Safety issues are paramount

Improved food safety is probably the single biggest requirement uppermost in the consumer’s mind. Despite clearly stated printed warnings, well over 50% of all UK consumers admit to eating food products beyond their expiry date. Add this to the ever burgeoning ‘takeaway’ culture and it is not surprising that around 5.5m Brits – and they’re just the recorded ones – are affected by food poisoning each year at an estimated cost to the UK economy of some £500m.

Pira estimates that the global diagnostic packaging market for inks and laminates will be worth around €20 million by 2007. Thermochromic inks are the front line, enabling mechanism to combat food freshness issues. According to UK time/temperature indicator technology developer Timestrip, an estimated €1.5bn per annum worth of food is thrown away unused after being left in the fridge.

Made from food-grade coloured inks, the Timestrip label is a diffusion-based product that changes colour over time and will monitor periods between 15 minutes and six months.

As a standalone item, the Timestrip self-adhesive smart tag is widely available via UK retail outlets such as Morrisons and Lakeland, but is now also beginning to be integrated within primary packaging solutions.

Outside of the UK, Timestrip has recently signed a distribution deal with a leading US label printer Daymark Food Safety Systems whose UK subsidiary is also marketing the solution into the domestic market’s foodservice sector.

According to Decorative Sleeves sales director Jon Cowan, the only thing holding back wider usage of thermochromic-based packaging solutions is the high cost of the inks themselves. “We get a lot of enquiries but these inks are very expensive.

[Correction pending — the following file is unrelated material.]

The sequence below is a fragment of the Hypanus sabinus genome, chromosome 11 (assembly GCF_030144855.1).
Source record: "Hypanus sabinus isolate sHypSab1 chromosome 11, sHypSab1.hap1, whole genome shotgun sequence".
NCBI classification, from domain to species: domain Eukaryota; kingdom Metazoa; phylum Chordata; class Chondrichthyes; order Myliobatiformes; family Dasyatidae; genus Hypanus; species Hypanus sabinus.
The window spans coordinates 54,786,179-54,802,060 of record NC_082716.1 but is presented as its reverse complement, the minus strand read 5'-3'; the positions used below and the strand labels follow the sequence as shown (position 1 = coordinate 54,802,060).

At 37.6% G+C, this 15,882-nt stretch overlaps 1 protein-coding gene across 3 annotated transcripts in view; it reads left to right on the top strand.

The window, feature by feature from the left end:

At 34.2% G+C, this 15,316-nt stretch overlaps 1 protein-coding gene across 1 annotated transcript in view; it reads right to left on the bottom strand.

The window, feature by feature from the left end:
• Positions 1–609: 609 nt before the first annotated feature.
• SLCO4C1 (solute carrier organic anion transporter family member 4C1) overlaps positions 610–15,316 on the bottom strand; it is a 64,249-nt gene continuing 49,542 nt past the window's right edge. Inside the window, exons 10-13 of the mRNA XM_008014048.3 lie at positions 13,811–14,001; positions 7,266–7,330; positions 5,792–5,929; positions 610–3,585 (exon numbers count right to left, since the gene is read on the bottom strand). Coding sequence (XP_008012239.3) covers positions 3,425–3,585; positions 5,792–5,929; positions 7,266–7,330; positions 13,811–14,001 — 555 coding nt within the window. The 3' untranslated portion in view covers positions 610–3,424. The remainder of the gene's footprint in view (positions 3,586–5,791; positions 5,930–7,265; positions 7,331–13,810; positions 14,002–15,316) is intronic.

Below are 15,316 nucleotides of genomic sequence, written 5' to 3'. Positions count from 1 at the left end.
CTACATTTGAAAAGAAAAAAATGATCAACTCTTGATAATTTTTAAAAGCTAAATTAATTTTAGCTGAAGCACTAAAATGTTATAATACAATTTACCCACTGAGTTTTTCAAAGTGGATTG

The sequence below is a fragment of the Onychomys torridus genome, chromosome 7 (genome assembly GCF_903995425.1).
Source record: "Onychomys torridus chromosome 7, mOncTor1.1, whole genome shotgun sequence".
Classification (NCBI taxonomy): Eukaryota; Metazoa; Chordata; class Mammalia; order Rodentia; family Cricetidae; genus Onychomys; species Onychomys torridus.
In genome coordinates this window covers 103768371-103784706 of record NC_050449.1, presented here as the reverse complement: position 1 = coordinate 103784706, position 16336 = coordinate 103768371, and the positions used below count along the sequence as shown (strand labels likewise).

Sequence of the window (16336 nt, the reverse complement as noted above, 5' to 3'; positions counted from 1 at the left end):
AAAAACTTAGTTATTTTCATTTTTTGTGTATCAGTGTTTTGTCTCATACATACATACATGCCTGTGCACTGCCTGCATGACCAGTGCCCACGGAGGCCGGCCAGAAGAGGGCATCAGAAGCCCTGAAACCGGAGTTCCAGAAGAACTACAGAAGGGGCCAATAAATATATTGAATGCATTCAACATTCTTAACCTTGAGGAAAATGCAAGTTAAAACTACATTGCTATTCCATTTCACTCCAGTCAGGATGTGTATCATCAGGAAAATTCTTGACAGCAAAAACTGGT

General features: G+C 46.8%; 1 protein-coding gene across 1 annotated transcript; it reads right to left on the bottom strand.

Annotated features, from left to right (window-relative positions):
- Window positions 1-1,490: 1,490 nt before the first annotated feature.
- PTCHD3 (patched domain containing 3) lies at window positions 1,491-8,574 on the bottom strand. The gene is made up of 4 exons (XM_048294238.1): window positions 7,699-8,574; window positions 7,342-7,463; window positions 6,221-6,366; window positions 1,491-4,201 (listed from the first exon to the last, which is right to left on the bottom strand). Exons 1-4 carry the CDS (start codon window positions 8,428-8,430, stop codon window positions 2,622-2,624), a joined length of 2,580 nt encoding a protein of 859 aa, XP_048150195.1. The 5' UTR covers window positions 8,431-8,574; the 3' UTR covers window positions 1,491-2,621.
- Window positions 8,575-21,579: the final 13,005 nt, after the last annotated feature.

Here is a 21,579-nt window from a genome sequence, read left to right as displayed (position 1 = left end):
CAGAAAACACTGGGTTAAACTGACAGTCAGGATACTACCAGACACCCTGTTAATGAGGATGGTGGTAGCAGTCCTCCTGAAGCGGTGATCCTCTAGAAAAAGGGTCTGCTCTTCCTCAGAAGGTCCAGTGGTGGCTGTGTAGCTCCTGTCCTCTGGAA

Even using a single ink on a limited surface area for a pack running at decent volumes could increase the unit cost by between 5-10%. In consequence, it tends to be an application for added value products. That said, there is clearly an interest amongst brand owners to facilitate far better interactivity between the pack and the consumer, not to mention the obvious opportunities for enhanced on-shelf differentiation”.

Dairy Crest nudged the concept of a talking pack forward last year through its in-store “sing and win” promotional campaign geared to stimulate sales of its Vitalite margarine brand. Devised by branding specialists Toucan and flow-wrapped by Marsden Packaging [Blackburn], a patented light reactive chip was incorporated within selected units, enabling the pack to sing to a few lucky customers who in consequence won a Caribbean holiday.

The promotion grew Vitalite’s level of penetration, with 800,000 households buying over an eight-week period, and achieved an increase in Spontaneous Advertising Awareness from 1% pre- to 4% post-campaign.